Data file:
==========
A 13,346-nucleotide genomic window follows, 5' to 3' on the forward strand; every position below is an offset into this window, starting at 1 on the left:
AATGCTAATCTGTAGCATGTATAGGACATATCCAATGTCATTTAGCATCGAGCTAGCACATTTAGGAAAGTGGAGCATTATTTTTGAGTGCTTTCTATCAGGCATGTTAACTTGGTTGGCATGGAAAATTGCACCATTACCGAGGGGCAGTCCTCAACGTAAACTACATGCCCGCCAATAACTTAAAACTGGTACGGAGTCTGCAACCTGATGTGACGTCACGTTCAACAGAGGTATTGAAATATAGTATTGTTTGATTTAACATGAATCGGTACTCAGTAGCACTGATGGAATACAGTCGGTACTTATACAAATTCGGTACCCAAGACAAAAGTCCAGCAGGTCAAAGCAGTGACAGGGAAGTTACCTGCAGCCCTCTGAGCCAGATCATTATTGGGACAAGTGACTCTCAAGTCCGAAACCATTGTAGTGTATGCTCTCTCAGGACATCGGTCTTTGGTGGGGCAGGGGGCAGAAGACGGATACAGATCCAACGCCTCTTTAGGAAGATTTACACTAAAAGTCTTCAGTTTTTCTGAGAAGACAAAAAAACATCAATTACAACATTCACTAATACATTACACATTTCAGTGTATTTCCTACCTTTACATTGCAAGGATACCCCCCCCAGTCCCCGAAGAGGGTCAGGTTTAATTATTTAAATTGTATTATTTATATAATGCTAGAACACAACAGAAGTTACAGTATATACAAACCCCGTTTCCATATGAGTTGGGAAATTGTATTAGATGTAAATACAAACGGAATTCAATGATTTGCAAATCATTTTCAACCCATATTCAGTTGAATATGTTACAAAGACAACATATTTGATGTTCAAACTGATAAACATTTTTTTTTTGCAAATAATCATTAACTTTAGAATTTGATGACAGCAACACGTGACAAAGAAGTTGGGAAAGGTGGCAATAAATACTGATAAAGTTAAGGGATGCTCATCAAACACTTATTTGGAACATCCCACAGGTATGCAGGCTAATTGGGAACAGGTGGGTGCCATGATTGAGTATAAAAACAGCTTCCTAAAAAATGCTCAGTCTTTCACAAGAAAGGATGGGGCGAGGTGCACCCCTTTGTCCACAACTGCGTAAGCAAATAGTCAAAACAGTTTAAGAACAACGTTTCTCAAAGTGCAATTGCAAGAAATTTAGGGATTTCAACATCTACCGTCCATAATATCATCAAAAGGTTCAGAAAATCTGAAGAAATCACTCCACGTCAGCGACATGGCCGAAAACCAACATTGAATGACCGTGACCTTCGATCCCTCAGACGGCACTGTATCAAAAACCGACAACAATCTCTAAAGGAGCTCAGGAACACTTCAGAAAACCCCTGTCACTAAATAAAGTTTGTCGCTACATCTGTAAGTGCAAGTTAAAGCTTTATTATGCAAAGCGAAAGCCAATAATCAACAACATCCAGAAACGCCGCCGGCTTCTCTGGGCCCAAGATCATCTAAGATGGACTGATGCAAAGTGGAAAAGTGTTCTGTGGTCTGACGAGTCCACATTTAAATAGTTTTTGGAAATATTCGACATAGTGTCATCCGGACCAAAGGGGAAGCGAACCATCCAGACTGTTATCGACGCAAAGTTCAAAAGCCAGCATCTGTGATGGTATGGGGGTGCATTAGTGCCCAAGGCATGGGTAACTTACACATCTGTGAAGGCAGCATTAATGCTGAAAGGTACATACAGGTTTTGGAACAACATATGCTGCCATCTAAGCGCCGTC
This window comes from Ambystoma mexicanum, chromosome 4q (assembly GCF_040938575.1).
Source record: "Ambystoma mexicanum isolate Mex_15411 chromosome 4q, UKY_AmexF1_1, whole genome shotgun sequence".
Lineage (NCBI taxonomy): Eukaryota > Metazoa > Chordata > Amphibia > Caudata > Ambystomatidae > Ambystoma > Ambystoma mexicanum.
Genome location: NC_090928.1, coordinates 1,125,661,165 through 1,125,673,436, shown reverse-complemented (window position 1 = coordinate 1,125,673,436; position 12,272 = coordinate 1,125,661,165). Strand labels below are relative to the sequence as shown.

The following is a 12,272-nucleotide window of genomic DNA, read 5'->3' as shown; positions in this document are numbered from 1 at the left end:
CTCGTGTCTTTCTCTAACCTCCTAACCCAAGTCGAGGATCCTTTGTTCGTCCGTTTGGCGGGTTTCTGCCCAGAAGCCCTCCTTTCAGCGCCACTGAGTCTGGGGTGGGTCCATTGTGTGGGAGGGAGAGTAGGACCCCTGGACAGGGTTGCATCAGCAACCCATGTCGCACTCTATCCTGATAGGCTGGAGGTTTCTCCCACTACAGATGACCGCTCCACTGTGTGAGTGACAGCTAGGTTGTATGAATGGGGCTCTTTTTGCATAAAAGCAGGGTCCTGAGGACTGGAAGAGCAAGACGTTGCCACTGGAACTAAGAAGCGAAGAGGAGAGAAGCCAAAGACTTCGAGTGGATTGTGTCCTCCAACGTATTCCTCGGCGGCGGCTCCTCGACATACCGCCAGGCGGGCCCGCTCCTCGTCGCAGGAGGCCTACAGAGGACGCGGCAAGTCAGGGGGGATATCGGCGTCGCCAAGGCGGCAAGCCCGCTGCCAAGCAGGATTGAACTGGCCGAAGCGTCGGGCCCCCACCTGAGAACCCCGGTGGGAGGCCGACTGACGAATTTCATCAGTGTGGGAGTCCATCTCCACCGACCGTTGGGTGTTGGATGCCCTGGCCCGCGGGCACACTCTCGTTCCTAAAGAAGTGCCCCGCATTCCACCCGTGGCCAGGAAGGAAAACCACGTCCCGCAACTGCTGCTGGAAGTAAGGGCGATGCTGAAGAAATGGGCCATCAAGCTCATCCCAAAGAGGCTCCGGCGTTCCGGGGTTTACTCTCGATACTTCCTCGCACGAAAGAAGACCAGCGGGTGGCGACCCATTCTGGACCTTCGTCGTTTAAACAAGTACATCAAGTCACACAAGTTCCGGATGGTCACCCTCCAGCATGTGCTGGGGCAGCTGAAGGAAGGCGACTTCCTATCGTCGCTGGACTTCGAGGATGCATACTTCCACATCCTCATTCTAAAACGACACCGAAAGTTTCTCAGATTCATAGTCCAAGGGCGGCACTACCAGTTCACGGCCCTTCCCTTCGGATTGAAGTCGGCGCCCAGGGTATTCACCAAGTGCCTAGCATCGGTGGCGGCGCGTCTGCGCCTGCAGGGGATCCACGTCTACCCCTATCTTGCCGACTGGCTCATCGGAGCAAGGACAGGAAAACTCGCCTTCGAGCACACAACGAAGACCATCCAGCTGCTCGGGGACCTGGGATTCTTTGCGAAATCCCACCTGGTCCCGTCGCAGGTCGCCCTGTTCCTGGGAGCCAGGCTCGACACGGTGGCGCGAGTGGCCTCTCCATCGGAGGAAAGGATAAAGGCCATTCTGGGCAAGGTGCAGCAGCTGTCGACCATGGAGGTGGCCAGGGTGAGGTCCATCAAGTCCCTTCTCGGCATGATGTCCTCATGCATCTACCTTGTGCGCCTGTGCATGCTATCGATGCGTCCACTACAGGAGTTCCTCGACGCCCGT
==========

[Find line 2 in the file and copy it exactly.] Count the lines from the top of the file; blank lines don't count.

AATGCTAATCTGTAGCATGTATAGGACATATCCAATGTCATTTAGCATCGAGCTAGCACATTTAGGAAAGTGGAGCATTATTTTTGAGTGCTTTCTATCAGGCATGTTAACTTGGTTGGCATGGAAAATTGCACCATTACCGAGGGGCAGTCCTCAACGTAAACTACATGCCCGCCAATAACTTAAAACTGGTACGGAGTCTGCAACCTGATGTGACGTCACGTTCAACAGAGGTATTGAAATATAGTATTGTTTGATTTAACATGAATCGGTACTCAGTAGCACTGATGGAATACAGTCGGTACTTATACAAATTCGGTACCCAAGACAAAAGTCCAGCAGGTCAAAGCAGTGACAGGGAAGTTACCTGCAGCCCTCTGAGCCAGATCATTATTGGGACAAGTGACTCTCAAGTCCGAAACCATTGTAGTGTATGCTCTCTCAGGACATCGGTCTTTGGTGGGGCAGGGGGCAGAAGACGGATACAGATCCAACGCCTCTTTAGGAAGATTTACACTAAAAGTCTTCAGTTTTTCTGAGAAGACAAAAAAACATCAATTACAACATTCACTAATACATTACACATTTCAGTGTATTTCCTACCTTTACATTGCAAGGATACCCCCCCCAGTCCCCGAAGAGGGTCAGGTTTAATTATTTAAATTGTATTATTTATATAATGCTAGAACACAACAGAAGTTACAGTATATACAAACCCCGTTTCCATATGAGTTGGGAAATTGTATTAGATGTAAATACAAACGGAATTCAATGATTTGCAAATCATTTTCAACCCATATTCAGTTGAATATGTTACAAAGACAACATATTTGATGTTCAAACTGATAAACATTTTTTTTTTGCAAATAATCATTAACTTTAGAATTTGATGACAGCAACACGTGACAAAGAAGTTGGGAAAGGTGGCAATAAATACTGATAAAGTTAAGGGATGCTCATCAAACACTTATTTGGAACATCCCACAGGTATGCAGGCTAATTGGGAACAGGTGGGTGCCATGATTGAGTATAAAAACAGCTTCCTAAAAAATGCTCAGTCTTTCACAAGAAAGGATGGGGCGAGGTGCACCCCTTTGTCCACAACTGCGTAAGCAAATAGTCAAAACAGTTTAAGAACAACGTTTCTCAAAGTGCAATTGCAAGAAATTTAGGGATTTCAACATCTACCGTCCATAATATCATCAAAAGGTTCAGAAAATCTGAAGAAATCACTCCACGTCAGCGACATGGCCGAAAACCAACATTGAATGACCGTGACCTTCGATCCCTCAGACGGCACTGTATCAAAAACCGACAACAATCTCTAAAGGAGCTCAGGAACACTTCAGAAAACCCCTGTCACTAAATAAAGTTTGTCGCTACATCTGTAAGTGCAAGTTAAAGCTTTATTATGCAAAGCGAAAGCCAATAATCAACAACATCCAGAAACGCCGCCGGCTTCTCTGGGCCCAAGATCATCTAAGATGGACTGATGCAAAGTGGAAAAGTGTTCTGTGGTCTGACGAGTCCACATTTAAATAGTTTTTGGAAATATTCGACATAGTGTCATCCGGACCAAAGGGGAAGCGAACCATCCAGACTGTTATCGACGCAAAGTTCAAAAGCCAGCATCTGTGATGGTATGGGGGTGCATTAGTGCCCAAGGCATGGGTAACTTACACATCTGTGAAGGCAGCATTAATGCTGAAAGGTACATACAGGTTTTGGAACAACATATGCTGCCATCTAAGCGCCGTC